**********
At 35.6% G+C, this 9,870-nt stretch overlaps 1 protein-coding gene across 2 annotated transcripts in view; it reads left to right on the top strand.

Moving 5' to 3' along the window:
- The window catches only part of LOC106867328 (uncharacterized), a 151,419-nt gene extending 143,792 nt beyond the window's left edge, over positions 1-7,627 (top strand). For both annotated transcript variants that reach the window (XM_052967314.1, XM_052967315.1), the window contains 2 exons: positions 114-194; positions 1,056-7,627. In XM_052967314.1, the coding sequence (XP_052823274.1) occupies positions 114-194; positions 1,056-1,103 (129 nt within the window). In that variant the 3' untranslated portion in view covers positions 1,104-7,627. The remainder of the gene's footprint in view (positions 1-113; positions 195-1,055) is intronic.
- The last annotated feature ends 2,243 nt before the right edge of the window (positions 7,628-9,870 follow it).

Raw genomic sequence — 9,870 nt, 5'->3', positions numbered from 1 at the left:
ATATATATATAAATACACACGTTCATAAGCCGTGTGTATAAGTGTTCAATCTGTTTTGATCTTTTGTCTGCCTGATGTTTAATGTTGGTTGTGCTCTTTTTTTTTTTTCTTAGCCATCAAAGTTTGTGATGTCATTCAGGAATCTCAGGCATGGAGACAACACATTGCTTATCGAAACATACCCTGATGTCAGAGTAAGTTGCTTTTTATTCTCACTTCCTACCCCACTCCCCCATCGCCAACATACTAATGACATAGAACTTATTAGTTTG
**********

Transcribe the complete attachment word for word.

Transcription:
At 35.6% G+C, this 9,870-nt stretch overlaps 1 protein-coding gene across 2 annotated transcripts in view; it reads left to right on the top strand.

Moving 5' to 3' along the window:
- The window catches only part of LOC106867328 (uncharacterized), a 151,419-nt gene extending 143,792 nt beyond the window's left edge, over positions 1-7,627 (top strand). For both annotated transcript variants that reach the window (XM_052967314.1, XM_052967315.1), the window contains 2 exons: positions 114-194; positions 1,056-7,627. In XM_052967314.1, the coding sequence (XP_052823274.1) occupies positions 114-194; positions 1,056-1,103 (129 nt within the window). In that variant the 3' untranslated portion in view covers positions 1,104-7,627. The remainder of the gene's footprint in view (positions 1-113; positions 195-1,055) is intronic.
- The last annotated feature ends 2,243 nt before the right edge of the window (positions 7,628-9,870 follow it).

Raw genomic sequence — 9,870 nt, 5'->3', positions numbered from 1 at the left:
ATATATATATAAATACACACGTTCATAAGCCGTGTGTATAAGTGTTCAATCTGTTTTGATCTTTTGTCTGCCTGATGTTTAATGTTGGTTGTGCTCTTTTTTTTTTTTCTTAGCCATCAAAGTTTGTGATGTCATTCAGGAATCTCAGGCATGGAGACAACACATTGCTTATCGAAACATACCCTGATGTCAGAGTAAGTTGCTTTTTATTCTCACTTCCTACCCCACTCCCCCATCGCCAACATACTAATGACATAGAACTTATTAGTTTG